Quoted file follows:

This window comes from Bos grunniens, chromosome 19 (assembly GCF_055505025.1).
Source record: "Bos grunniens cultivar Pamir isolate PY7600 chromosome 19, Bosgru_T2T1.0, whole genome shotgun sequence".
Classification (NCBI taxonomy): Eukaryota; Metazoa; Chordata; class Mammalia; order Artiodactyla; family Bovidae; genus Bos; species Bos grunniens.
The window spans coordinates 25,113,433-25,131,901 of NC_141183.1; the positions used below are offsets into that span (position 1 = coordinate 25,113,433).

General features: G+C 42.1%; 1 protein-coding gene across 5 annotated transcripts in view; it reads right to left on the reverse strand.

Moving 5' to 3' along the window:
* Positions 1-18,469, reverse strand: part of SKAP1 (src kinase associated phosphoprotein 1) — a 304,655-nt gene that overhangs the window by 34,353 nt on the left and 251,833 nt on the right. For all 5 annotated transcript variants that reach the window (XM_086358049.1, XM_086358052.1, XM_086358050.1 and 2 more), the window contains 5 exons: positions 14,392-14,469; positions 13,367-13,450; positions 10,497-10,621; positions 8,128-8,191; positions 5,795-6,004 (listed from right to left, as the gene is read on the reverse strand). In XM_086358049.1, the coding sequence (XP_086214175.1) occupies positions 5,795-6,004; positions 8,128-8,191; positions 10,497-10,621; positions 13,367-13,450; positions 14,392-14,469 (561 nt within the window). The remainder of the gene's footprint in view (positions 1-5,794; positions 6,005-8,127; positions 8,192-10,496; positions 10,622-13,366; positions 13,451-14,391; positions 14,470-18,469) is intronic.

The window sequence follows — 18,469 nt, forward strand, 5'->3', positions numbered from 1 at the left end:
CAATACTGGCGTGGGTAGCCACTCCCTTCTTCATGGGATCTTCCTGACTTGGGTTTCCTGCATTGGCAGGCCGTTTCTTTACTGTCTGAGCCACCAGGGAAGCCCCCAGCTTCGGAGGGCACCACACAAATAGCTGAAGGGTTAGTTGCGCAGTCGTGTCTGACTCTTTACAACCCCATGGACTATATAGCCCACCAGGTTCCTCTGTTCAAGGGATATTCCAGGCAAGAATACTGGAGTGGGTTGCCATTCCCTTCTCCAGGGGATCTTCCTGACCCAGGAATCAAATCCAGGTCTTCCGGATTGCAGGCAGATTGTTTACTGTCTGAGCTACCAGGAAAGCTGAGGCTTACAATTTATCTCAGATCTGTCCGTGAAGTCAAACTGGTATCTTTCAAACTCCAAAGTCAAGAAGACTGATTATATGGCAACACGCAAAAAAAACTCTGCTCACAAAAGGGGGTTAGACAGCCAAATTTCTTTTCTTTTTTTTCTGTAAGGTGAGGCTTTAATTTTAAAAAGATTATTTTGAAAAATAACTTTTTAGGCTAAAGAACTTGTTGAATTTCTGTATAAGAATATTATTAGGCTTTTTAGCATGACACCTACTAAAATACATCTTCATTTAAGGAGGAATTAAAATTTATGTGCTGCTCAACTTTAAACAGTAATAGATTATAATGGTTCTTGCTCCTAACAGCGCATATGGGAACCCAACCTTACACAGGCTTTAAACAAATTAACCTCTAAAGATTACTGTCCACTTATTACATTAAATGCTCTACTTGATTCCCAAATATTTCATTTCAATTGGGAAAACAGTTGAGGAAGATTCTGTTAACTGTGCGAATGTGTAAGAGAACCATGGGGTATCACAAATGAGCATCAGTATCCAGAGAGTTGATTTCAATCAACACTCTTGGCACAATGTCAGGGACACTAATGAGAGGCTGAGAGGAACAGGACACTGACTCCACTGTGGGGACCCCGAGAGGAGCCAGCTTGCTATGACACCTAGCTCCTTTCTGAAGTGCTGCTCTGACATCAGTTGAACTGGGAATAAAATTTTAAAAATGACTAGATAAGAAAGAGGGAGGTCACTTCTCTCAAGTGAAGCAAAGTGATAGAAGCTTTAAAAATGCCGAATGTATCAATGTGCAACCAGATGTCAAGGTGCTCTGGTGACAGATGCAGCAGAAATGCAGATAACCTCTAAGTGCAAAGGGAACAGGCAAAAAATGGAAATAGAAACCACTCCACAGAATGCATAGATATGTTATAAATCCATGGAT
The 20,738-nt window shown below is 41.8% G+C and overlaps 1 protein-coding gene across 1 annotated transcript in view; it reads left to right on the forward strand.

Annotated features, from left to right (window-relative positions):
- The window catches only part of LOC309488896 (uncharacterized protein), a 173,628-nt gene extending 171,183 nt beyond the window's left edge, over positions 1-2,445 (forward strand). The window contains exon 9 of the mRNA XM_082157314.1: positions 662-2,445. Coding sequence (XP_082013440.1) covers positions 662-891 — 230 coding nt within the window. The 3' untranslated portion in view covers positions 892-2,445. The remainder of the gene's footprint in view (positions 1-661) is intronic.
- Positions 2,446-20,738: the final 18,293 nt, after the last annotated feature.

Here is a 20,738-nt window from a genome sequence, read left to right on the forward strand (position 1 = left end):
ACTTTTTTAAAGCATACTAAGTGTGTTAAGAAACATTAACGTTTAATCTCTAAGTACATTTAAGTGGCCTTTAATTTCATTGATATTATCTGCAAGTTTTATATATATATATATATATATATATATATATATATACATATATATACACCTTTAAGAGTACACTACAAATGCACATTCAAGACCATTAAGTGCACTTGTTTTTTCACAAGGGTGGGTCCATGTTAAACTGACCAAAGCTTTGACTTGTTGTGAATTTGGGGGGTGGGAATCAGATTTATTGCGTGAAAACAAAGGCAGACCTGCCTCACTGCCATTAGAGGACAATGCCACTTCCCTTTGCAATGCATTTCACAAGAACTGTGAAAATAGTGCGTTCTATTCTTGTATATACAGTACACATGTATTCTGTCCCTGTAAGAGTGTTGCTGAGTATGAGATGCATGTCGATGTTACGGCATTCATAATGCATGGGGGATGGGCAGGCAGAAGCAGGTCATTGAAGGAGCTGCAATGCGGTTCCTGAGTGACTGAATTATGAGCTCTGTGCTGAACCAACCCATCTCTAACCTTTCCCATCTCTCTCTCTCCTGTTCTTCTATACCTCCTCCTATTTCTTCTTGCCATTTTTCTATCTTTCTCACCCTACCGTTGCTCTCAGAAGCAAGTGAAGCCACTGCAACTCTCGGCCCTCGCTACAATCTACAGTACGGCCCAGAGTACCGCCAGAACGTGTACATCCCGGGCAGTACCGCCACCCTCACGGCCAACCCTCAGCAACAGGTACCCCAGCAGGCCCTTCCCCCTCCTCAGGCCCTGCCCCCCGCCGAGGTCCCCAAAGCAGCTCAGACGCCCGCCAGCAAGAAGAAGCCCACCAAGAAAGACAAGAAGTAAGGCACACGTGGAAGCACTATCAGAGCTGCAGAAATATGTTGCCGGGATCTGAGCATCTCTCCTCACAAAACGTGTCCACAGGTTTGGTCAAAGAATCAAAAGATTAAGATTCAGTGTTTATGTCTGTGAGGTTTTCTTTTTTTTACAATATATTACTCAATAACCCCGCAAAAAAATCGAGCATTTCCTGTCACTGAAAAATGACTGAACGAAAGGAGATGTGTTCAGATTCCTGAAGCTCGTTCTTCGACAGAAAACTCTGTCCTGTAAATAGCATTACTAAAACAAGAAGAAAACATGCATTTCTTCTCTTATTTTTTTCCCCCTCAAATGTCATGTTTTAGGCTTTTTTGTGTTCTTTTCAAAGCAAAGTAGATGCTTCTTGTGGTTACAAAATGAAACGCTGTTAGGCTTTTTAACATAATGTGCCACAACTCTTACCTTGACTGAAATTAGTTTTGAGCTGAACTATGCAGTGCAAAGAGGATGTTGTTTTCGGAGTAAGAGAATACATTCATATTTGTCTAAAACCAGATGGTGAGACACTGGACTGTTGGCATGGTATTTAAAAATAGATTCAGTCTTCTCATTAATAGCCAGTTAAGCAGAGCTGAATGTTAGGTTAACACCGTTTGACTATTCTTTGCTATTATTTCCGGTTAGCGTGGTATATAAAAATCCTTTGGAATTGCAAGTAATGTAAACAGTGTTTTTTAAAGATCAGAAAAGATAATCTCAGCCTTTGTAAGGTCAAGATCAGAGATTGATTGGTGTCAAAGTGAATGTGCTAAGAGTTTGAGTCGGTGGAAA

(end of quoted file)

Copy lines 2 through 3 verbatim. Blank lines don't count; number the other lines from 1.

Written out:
Source record: "Bos grunniens cultivar Pamir isolate PY7600 chromosome 19, Bosgru_T2T1.0, whole genome shotgun sequence".
Classification (NCBI taxonomy): Eukaryota; Metazoa; Chordata; class Mammalia; order Artiodactyla; family Bovidae; genus Bos; species Bos grunniens.